Cubemen 2 is the sequel to the well-received Cubemen for iOS, Android and Steam platforms. Cubemen 2 takes the tower defense/RTS gameplay of the original and expands on it with a few more units. As the old adage goes “if it aint broke, don’t fix it,” and that is certainly applicable to Cubemen 2. Nothing is really taken out from the original, just added on and improved. The audio and visual style retains its minimalist charm, but now there is an opportunity for players to add skins over their normally bland levels, and to even change the colours of their cube-men.
Cubemen 2 takes the same gameplay system of its predecessor and improves on it. You have to defend your tower from waves of oncoming enemies by placing your blocky-cube-men troops around the board and moving them tactically, or to use those same troops to capture more ground. You still have all the units that were present in the original game, but they are joined by a few new friends. There aren’t many of these new additions, but they really do shake up the game and add a lot of variety to the way you can tackle combat.
Outside of the campaign, Cubemen 2 comes pre-loaded with 20 maps for you to play on. While this doesn’t seem like a lot, within each of these maps you can change the way the game plays. One round can be a capture the flag, then after that you can play a straight up tower defense game, followed by a territory-capture based mode. In addition you can decide where the towers for each participant are, as well as the difficult and how many waves to challenge against. These options make sure that every round is unique and offers players a whole lot of bang for their buck.
Facing off the AI is all well and good, but where the game shines is its incredibly strong multiplayer component. Every game mode makes allowances for more than one player, and it all works quite seamlessly online or over a local area. A lot of mobile games can sometimes struggle with going online and retaining a connection, but I didn’t face these issues with Cubemen 2. The game played seamlessly and just worked.
For those who aren’t satisfied with the twenty pre-loaded maps, or who have a bit of a creative streak, Cubemen 2 has got you covered. The game comes with a complete level editor that allows you to create, play on, and share your own custom maps. As you can share maps out with the world, you can also download and play on other player’s maps. This gives Cubemen 2 a near-infinite amount of replayability, as long as people keep making maps, or you keep coming up with ideas of your own.
Unforuntately it is not all smiles and sunshine, as Cubemen 2 has a real problem, and it detracts hugely from the game. Cubemen 2 suffers from very poor controls. Playing on the iPad was difficult to say the least, needing to use tap, pinch, multitouch and swipe gestures to navigate around the game maps. These gestures and movements all seem like they should be intuitive and react with ease, but in practice this just isn’t the case. Although the maps aren’t large, the constant need to change camera angles and even rotate the board different directions can be hell to work around. Also, sending your troops to the right square on the board can be a pain unless you are zoomed in close, in which case you will have to zoom back out as soon as you have.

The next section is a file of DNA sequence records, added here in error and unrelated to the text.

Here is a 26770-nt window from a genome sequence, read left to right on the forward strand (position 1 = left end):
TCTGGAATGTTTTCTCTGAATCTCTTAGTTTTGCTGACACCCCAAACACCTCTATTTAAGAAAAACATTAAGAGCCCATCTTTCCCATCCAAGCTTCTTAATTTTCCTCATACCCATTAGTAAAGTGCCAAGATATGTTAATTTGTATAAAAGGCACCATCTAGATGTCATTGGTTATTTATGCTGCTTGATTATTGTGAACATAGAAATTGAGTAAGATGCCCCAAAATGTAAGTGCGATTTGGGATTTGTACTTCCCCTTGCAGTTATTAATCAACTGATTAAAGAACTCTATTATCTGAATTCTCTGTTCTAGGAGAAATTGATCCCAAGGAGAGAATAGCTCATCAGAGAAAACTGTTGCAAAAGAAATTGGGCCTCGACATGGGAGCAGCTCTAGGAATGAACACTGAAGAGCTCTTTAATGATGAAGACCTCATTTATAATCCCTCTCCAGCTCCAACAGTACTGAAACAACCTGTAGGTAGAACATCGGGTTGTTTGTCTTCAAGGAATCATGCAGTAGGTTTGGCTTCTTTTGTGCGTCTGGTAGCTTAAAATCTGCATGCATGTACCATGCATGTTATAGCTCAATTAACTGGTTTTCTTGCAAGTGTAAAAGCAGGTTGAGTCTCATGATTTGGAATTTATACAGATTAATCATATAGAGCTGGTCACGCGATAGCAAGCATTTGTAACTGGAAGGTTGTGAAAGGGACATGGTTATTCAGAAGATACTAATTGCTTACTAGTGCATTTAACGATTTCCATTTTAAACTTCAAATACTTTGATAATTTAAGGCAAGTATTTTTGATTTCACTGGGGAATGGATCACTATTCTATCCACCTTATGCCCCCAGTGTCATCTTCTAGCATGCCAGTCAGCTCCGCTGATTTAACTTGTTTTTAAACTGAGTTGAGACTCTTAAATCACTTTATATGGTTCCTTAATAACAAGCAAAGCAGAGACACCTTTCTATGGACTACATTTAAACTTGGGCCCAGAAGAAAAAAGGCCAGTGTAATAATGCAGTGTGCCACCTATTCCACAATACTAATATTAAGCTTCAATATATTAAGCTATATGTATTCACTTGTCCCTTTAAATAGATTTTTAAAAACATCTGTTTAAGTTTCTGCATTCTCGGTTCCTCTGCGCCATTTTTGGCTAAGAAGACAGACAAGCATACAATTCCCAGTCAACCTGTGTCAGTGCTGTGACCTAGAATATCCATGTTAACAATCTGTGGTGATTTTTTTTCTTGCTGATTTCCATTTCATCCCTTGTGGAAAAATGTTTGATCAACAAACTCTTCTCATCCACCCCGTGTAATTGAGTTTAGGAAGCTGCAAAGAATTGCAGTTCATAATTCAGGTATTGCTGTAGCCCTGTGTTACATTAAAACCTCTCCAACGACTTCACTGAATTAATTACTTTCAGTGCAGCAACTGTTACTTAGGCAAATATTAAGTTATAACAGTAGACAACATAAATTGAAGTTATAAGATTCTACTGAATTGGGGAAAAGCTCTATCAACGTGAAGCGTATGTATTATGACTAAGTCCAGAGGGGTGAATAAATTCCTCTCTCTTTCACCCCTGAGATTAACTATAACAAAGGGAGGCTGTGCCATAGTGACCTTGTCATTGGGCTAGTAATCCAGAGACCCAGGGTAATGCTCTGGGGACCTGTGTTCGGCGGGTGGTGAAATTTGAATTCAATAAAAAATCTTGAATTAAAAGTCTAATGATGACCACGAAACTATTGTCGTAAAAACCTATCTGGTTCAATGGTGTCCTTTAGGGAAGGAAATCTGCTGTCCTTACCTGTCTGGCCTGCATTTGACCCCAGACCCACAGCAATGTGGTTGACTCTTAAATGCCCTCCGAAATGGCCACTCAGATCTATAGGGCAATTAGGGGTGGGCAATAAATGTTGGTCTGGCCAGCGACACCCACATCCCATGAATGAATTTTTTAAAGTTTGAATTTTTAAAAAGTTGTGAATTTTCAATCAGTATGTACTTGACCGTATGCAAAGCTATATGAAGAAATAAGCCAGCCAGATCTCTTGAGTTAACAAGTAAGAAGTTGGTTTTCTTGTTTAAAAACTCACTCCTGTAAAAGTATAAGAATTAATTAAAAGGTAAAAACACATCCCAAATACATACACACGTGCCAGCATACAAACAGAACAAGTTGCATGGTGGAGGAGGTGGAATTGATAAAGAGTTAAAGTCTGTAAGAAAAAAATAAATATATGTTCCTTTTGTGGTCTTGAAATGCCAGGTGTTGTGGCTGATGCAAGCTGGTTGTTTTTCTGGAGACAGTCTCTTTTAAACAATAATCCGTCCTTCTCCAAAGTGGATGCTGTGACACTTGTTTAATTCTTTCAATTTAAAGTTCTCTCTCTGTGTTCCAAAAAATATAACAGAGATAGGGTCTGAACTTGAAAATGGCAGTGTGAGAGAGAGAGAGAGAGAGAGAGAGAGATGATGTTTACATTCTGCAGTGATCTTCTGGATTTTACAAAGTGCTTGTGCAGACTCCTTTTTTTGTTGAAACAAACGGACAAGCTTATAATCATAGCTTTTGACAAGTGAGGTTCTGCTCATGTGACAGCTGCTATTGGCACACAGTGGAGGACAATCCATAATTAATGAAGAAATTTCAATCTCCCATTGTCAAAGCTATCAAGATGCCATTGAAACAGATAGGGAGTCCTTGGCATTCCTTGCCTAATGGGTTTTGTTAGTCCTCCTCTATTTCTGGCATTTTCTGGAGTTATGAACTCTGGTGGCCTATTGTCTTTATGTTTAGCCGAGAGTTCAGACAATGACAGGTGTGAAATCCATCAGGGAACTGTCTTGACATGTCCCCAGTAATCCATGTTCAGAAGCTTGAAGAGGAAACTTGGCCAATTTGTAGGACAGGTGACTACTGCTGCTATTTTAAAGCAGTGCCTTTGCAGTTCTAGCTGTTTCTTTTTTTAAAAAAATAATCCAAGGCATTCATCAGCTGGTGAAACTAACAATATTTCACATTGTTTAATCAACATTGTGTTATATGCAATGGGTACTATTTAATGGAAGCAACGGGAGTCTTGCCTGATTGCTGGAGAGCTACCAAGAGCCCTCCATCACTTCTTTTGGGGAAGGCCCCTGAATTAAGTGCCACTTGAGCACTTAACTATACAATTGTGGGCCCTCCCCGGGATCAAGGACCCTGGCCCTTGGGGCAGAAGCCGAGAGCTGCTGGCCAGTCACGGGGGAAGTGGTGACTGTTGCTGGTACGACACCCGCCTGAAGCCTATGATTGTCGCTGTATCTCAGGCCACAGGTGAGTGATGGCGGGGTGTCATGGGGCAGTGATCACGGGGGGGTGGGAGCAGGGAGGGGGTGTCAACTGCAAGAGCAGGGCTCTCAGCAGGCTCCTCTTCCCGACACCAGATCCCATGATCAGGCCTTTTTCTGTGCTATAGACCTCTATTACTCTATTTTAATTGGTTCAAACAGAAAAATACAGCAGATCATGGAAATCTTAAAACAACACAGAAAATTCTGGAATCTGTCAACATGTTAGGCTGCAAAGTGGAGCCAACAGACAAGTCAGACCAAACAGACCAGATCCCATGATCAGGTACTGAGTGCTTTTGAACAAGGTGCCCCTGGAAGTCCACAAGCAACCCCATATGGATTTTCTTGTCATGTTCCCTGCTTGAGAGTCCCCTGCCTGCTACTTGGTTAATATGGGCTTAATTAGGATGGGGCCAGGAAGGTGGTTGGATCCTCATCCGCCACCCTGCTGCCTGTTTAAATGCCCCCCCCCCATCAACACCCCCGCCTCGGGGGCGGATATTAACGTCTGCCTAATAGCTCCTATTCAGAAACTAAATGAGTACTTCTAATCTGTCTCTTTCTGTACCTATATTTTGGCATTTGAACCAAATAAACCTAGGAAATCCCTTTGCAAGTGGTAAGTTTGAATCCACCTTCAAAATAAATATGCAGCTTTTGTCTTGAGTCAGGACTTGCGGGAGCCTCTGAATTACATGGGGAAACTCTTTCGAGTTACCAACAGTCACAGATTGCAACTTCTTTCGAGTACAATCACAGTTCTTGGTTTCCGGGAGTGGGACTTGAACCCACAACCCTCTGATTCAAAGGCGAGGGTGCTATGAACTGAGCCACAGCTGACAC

Another problem that was frequently encountered was that the game didn’t seem very responsive to gestures, sometimes a square was needed to be pressed three or four times before it would register what I was trying to do. These problems are bad enough on iPad, but when tackling the game on a much smaller device like an iPhone or iPod, they become a complete and utter NIGHTMARE.
Visuals & Audio
Like the original Cubemen, Cubemen 2 takes a very minimalist art style, with everything being solid colours by default. This minimalist style really separates Cubemen from the other tower defense games out there and makes it stand out as something unique and all to itself. It does away with the aestetic bells and whistles to deliver a true strategy gameplay experience. The audio follows this pattern, as there is only a little bit of music present (normally found in the menu screens), and simple “pew pew” style sound effects for the combat. Strangely enough, despite there being very little there in terms of art and sound, what is there works perfectly.
However if you aren’t into flat colours and basic shapes, Cubemen 2 offers a lot of texture packs to change the look of the terrain, and skin packs to change your cube-men. the terrain textures are great and can really add some spice to the otherwise bland and boring battle grounds. The skin packs however, although varied (encompassing everything from zombies to terminators and all the way through to crash test dummies) don’t offer much more to look at when you are actually playing the game. The camera by default is panned too far back to really tell the difference between skins, and when you zoom in you lose sight of the game happening around you.
Cubemen 2 has a LOT of content. If you are into the tower defense or RTS genres and are looking for something you can pick up and play over and over again then this is definitely for you. With its in-depth gameplay and minimalist art style through to the custom level builder and plethora of visual skins and textures to customise the look of the game, there is a lot to love. However, the touch controls present on the iOS devices are a horrible experience that sadly does detract from all the good this game accomplishes.
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